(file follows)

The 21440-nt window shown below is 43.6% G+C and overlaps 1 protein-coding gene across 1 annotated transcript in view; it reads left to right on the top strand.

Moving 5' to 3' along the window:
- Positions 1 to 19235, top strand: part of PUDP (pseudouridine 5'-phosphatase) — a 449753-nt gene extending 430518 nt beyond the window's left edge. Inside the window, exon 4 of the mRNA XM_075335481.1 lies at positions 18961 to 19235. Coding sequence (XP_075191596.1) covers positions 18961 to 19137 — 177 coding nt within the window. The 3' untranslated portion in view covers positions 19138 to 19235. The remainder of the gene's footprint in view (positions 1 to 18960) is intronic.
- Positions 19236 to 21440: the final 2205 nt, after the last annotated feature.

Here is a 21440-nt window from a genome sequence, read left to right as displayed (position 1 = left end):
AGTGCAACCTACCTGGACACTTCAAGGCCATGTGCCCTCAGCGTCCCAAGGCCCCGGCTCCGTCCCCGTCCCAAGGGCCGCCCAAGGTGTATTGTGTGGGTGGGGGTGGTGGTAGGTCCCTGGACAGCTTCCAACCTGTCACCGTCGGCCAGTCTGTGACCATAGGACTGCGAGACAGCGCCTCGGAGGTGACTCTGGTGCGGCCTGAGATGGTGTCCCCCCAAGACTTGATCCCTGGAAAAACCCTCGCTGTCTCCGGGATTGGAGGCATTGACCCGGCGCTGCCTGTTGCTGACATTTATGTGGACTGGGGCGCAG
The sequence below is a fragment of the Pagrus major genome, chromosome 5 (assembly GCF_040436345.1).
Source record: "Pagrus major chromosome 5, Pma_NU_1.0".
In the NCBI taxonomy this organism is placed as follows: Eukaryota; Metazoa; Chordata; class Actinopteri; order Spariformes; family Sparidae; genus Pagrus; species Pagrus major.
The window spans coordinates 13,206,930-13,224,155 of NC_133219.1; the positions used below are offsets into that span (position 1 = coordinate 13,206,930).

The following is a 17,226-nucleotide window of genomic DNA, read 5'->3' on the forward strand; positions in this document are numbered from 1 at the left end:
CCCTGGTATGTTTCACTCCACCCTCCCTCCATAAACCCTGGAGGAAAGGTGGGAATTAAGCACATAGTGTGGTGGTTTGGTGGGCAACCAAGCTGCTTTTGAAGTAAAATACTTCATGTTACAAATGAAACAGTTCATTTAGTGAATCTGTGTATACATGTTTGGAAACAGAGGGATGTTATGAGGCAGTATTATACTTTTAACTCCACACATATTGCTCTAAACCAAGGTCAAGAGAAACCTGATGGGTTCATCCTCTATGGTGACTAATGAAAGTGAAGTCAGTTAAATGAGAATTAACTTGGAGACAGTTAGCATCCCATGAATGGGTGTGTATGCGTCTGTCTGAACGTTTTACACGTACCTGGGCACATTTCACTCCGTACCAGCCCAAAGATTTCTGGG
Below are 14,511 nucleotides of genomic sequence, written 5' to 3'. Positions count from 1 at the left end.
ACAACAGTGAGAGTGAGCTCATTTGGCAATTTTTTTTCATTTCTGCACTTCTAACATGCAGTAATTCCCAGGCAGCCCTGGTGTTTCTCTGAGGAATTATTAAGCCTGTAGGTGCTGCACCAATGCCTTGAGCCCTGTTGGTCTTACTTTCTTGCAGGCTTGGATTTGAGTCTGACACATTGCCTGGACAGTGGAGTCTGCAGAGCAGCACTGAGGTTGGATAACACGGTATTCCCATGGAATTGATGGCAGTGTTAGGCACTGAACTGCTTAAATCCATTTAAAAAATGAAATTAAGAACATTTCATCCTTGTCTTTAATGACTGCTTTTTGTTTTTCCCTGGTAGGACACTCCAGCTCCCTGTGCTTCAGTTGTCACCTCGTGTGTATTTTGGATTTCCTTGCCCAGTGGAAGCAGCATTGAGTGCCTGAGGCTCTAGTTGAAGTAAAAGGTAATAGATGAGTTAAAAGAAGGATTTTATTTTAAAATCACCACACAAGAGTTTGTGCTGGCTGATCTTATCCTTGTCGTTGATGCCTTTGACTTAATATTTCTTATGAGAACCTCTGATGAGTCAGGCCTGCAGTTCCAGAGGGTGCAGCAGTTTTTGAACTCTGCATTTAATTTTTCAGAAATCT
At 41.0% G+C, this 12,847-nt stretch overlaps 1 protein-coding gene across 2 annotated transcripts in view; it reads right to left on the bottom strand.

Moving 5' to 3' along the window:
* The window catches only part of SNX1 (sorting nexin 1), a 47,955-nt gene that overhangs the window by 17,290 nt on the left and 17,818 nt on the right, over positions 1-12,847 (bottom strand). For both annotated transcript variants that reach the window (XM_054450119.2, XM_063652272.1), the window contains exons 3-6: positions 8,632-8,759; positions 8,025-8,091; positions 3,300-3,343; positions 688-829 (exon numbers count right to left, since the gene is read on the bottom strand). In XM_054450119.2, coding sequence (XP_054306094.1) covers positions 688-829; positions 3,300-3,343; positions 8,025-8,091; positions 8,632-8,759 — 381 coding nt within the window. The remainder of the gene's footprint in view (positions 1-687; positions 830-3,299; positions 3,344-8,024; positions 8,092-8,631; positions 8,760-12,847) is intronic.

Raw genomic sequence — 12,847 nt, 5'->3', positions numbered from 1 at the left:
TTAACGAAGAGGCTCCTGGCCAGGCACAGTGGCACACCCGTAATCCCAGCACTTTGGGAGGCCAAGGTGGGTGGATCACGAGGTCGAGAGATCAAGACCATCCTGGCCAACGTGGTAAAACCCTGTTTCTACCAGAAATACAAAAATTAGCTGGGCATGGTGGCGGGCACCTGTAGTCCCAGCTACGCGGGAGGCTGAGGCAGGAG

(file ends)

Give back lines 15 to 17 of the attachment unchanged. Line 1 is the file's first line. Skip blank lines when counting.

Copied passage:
At 41.0% G+C, this 12,847-nt stretch overlaps 1 protein-coding gene across 2 annotated transcripts in view; it reads right to left on the bottom strand.

Moving 5' to 3' along the window:
* The window catches only part of SNX1 (sorting nexin 1), a 47,955-nt gene that overhangs the window by 17,290 nt on the left and 17,818 nt on the right, over positions 1-12,847 (bottom strand). For both annotated transcript variants that reach the window (XM_054450119.2, XM_063652272.1), the window contains exons 3-6: positions 8,632-8,759; positions 8,025-8,091; positions 3,300-3,343; positions 688-829 (exon numbers count right to left, since the gene is read on the bottom strand). In XM_054450119.2, coding sequence (XP_054306094.1) covers positions 688-829; positions 3,300-3,343; positions 8,025-8,091; positions 8,632-8,759 — 381 coding nt within the window. The remainder of the gene's footprint in view (positions 1-687; positions 830-3,299; positions 3,344-8,024; positions 8,092-8,631; positions 8,760-12,847) is intronic.